1. Part 1: Point-in-Time Estimates of Homelessness. The 2015 Annual Homeless Assessment Report (AHAR) to Congress. The U.S. Department of Housing and Urban Development, Office of Community Planning and Development.
2. Data Report. National Survey of Homeless Veterans in 100,000 Homes Campaign Communities. November 2011.
3. Birgenheir D, Lai Z, Kilbourne A. Datapoints: Trends in mortality among homeless VA patients with severe mental illness. Psychiatric Services. 2013;64(7):608.
4. O'Toole T, Buckel L, Bourgault C, et al. Applying the chronic care model to homeless Veterans: Effect of a population approach to primary care utilization and clinical outcomes. American Journal of Public Health. December 2010;100(12):2493-2499.
5. David C, Kilbourne A, Pierce J, et al. Reduced mortality among Department of Veterans Affairs patients with schizophrenia or bipolar disorder lost to follow-up and engaged in active outreach to return to care. American Journal of Public Health. 2012;102:S74-S79.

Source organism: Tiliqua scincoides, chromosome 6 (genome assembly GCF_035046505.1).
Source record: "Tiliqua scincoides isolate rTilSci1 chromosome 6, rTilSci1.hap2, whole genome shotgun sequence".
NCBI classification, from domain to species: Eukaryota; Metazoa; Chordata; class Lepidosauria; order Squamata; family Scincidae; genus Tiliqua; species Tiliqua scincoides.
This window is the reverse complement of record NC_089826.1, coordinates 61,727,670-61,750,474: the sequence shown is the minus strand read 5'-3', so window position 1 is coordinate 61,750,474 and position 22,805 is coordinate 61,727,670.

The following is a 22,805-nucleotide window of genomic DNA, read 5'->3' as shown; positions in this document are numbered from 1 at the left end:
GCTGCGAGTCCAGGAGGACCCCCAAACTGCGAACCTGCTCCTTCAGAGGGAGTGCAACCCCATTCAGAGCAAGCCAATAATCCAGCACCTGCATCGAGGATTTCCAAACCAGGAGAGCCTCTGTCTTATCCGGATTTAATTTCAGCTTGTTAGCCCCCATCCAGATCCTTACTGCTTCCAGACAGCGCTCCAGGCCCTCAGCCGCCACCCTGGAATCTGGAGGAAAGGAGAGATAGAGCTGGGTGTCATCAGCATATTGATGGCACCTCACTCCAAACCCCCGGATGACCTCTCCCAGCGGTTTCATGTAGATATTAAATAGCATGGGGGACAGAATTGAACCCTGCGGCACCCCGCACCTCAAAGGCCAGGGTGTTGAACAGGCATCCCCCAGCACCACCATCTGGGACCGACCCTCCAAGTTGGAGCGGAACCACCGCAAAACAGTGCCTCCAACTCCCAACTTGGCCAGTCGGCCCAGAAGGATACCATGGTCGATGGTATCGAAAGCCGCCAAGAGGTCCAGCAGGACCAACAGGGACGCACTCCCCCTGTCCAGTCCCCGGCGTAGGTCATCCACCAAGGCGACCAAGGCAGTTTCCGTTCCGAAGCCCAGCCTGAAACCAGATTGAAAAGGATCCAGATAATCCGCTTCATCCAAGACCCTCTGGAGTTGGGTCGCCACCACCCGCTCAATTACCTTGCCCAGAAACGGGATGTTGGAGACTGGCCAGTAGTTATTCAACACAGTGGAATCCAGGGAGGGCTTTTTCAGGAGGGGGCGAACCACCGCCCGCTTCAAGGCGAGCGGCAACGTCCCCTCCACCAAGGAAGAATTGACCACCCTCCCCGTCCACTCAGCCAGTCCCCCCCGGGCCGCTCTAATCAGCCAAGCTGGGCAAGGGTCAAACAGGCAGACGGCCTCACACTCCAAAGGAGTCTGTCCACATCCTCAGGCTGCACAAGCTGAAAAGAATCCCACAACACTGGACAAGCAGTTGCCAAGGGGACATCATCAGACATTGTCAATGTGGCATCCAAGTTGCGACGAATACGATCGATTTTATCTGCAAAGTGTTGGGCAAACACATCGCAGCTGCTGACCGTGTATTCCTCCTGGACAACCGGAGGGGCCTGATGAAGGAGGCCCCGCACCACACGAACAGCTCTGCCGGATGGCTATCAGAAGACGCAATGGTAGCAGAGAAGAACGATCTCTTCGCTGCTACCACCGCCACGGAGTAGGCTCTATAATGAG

6. Austin E, Pollio D, Holmes S, et al. VA's expansion of supportive housing: Successes and challenges on the path toward Housing First. Psychiatric Services. May 1, 2014;65(5):641-647.
7. Kertesz S, Austin E, Holmes S, et al. Making Housing First happen: Organizational leadership in VA's expansion of permanent supportive housing. Journal of General Internal Medicine. December 2014;29(4):835-844.
8. Goodrich D, Bowersox N, Abraham K. Leading from the middle: Replication of a re-engagement program for Veterans with mental disorders lost to follow-up care. Depression Research and Treatment. September 25, 2012; Epub.
9. Kilbourne A, Goodrich D, Lai Z, et al. Re-engaging Veterans with serious mental illness into care: Preliminary results from a national randomized trial. Psychiatric Services. January 1, 2015;66(1)90-93.